Drunken Boat No. 15 features several Native women poets including Natalie Diaz, Natanya Ann Pulley, Joan Kane, dg okpik, Jennifer Foerster, Diane Glancey, Erika Wurth, Erin Bad Hand,Kateri Menominee  and Kimberly Becker, among others.  Layli Long Soldier, who edited the portfolio, writes in her introduction:   

Working with the poems in this folio, I remembered the introduction to Reinventing the Enemy’s Language—an anthology of contemporary Native women’s writings of North America. There, Joy Harjo wrote, “The literature of the aboriginal people of North America defines America. It is not exotic. The concerns are particular, yet often universal. Anyone of these lands shares in the making of this literature, this history, these connections, these songs. It is a connection […] constructed of the very earth on which we stand.” Harjo wrote this in the 90s and I mused on how to introduce the works in this, Drunken Boat’s collection, nowRead the rest here.

Monday, April 30, 2012

2012 Lifetime Achievement Award Native Writers’ Circle of the Americas


LeAnne Howe (Choctaw Nation of Oklahoma), author of fiction, poetry, screenplays, creative non-fiction, plays, and scholarly articles, is the winner of the 2012 Lifetime Achievement Award from the Native Writers’ Circle of the Americas. A well respected and honored author, LeAnne Howe’s books include Shell Shaker (2001), winner of an American Book Award in 2002 from the Before Columbus Foundation; Equinoxes Rouge, the French translation of Shell Shaker, a 2004 finalist for Prix Medici Estranger, (one of France’s top literary awards); Evidence of Red (2005), winner of an Oklahoma Book Award in Poetry and Wordcraft Circle Award in 2006; and Howe’s most recent novel, the acclaimed Miko Kings: An Indian Baseball Story (2007) was the 2009-2010 Read-In Selection at Hampton University in Hampton Virginia.

Howe is screenwriter and on-camera narrator for the 90-minute PBS documentary Indian Country Diaries: Spiral of Fire (2006); she is also writer/co-producer of Playing Pastime: American Indian Fast-Pitch Softball and Survival, both documentaries with James Fortier (a three-time Emmy award winner filmmaker). Her scholarly work has appeared in Clearing a Path: Theorizing the Past in Native American Studies (2001), Pre-removal Choctaw History: Exploring New Paths (2008) and Reasoning Together: Native Critics Collective (2008), for which Howe is listed as a co-author. Reasoning Together was named one of the most influential Native texts of the first decade of the 21st century.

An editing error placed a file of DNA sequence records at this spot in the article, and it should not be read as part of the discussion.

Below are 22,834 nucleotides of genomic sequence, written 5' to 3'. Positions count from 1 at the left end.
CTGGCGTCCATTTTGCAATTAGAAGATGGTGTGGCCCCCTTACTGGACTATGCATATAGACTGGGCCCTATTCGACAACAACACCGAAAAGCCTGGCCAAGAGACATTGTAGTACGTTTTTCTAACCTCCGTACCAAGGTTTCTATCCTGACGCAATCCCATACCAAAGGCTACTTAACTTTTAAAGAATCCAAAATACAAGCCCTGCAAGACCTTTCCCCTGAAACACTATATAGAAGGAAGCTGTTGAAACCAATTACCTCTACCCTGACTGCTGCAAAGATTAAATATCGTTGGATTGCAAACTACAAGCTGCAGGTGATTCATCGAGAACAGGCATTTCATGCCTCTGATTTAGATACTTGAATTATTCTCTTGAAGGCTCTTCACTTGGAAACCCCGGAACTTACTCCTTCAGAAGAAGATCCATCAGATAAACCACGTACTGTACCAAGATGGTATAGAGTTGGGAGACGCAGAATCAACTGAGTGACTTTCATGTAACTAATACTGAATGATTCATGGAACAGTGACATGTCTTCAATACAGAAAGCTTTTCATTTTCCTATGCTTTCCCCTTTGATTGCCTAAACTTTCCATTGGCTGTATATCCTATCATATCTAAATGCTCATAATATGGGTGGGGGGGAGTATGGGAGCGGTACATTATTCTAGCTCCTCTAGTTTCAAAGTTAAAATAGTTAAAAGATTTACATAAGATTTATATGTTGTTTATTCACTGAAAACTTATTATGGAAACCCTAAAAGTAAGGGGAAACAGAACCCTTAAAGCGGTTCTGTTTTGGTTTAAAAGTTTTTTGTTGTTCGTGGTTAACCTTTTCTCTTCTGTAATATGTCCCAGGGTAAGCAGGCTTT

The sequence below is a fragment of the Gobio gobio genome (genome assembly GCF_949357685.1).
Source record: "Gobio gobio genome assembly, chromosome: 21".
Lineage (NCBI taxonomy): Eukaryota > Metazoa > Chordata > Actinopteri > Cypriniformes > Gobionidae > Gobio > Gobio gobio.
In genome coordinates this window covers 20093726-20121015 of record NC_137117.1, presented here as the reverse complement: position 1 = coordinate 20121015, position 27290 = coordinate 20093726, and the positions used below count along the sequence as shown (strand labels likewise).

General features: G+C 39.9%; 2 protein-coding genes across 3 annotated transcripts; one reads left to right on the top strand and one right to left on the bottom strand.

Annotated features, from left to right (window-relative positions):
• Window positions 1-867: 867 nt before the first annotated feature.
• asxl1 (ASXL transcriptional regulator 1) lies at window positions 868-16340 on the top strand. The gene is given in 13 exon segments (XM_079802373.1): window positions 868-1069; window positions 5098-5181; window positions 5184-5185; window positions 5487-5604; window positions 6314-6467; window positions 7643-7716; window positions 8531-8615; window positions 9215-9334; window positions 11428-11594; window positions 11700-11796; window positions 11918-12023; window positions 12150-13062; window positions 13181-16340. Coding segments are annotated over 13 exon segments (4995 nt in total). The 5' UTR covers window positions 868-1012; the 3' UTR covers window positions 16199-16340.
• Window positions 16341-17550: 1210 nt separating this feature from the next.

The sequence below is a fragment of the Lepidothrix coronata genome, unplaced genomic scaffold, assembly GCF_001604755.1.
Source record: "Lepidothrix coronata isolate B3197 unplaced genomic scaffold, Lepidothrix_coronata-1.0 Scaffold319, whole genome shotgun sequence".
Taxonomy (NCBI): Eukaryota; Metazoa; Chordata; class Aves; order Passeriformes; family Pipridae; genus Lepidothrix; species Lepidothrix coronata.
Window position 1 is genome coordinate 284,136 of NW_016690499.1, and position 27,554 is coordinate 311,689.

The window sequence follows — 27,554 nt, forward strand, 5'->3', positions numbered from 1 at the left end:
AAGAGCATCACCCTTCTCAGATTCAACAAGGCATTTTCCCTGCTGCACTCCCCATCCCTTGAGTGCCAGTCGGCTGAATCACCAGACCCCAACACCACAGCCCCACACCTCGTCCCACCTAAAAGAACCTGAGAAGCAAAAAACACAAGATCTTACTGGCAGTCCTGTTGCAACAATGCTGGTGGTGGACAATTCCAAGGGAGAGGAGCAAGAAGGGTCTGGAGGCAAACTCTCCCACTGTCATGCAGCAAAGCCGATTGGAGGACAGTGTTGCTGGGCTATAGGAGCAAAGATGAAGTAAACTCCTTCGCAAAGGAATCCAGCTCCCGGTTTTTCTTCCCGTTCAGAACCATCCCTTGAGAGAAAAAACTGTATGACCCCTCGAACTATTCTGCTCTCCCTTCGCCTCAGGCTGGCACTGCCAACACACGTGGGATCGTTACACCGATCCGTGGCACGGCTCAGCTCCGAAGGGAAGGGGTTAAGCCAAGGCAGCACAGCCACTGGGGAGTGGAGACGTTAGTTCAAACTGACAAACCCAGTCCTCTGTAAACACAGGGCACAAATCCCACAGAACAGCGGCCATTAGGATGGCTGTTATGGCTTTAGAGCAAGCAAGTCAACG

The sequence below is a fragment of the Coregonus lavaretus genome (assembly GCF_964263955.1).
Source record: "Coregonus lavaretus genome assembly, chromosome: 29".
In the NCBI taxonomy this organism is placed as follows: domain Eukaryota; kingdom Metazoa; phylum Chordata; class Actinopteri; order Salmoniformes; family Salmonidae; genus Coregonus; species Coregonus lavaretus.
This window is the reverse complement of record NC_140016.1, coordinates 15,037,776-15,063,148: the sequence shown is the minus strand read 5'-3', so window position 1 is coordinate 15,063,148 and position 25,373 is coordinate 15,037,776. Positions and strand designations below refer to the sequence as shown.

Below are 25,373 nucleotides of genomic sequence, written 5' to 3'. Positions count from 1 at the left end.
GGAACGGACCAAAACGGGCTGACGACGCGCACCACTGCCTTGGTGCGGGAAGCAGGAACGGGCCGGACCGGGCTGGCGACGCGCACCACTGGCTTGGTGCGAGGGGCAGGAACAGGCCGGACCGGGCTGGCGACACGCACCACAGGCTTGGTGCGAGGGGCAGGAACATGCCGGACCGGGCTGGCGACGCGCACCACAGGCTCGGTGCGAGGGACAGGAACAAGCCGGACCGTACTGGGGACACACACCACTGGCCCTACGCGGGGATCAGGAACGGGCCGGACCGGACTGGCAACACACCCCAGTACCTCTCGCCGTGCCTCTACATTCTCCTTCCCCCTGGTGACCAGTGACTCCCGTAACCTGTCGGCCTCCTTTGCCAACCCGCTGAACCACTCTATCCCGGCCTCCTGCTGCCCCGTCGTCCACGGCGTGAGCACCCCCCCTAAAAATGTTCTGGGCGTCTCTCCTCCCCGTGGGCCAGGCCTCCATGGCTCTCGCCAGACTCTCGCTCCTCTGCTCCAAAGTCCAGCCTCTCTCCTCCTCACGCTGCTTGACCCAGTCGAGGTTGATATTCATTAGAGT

In 2010-11, Howe was a J. William Fulbright Scholar at the University of Jordan, Amman, where she taught in the graduate program as well as conducted research for a new novel. In March 2011, she was awarded the Tulsa Library Trust’s “American Indian Author Award” in Tulsa, Oklahoma; and the Maynard Institute for Journalism Education named Howe one of 30 American Indians authors to celebrate during Native American Heritage Month, November 2011. Additionally, Howe’s multi-genre autobiographical and scholarly prose essay, “My Mothers, My Uncles, Myself” appears in Here First: Autobiographical Essays by Native American Writers (2001), and her scholarly work on Tribalography[1] (a term she coined) has found traction with other literary critics in the field such as professors Dean Rader, Jill Doerfler, Joseph Bauerkemper, among others. 


Monday, April 23, 2012

Red Riot: Emerging Native American Voices and Poetics by Natanya Ann Pulley

Bunky Echo Hawk 'Colonizer Bunny'
Natanya Ann Pulley guest blogs on 'Girls in a Tight Place.'  Read all about it HERE

Excerpt:  I began to write non-fiction without the pressure to speak to/for a people held in, between or from tradition. I wrote for me: the me that threw my arms up and said, I don’t know how to do any of it! How to recover a heritage—how to speak to a past time—how to hold it all together. My mother left the Navajo reservation when she was five to live with an LDS family in the Indian Placement Program.  There is too much in that one line for any one story, for one book, for one life. There is too much in it and I have learned to respect it. To respect that it is a still-beating thing. That my heritage shifts in color, size, texture. It sings many songs and continually cuts its own legs off to start again. It boils to steam and drifts to airs and comes back to me in rain, wind, in breath. In smog.

Friday, April 13, 2012


Today I was thrilled (trill-worthy!) to see Dine author and fellow co-editor Natanya Ann Pulley's "An Open Letter to Johnny Depp's Tonto" published in McSweeney's Internet Tendency. This is major coup (yes, a pun!) for Native writers; we don't often see our names published in mainstream publications and most certainly not in this context--a letter of protest, but a really scathingly funny, clever and dare I say, non-confrontational, letter of protest.

For any of you just tuning in Natanya and I have been compiling submissions for "Good Medicine: A Native Anthology of Humor" to be published by Lost Horse Press. This is a photo of me posing next to my inner bitch, and this is a photo of Baby Natanya posing with a glob of green
slime, or maybe her lunch? Who am I to question the traditional Navajo cuisine.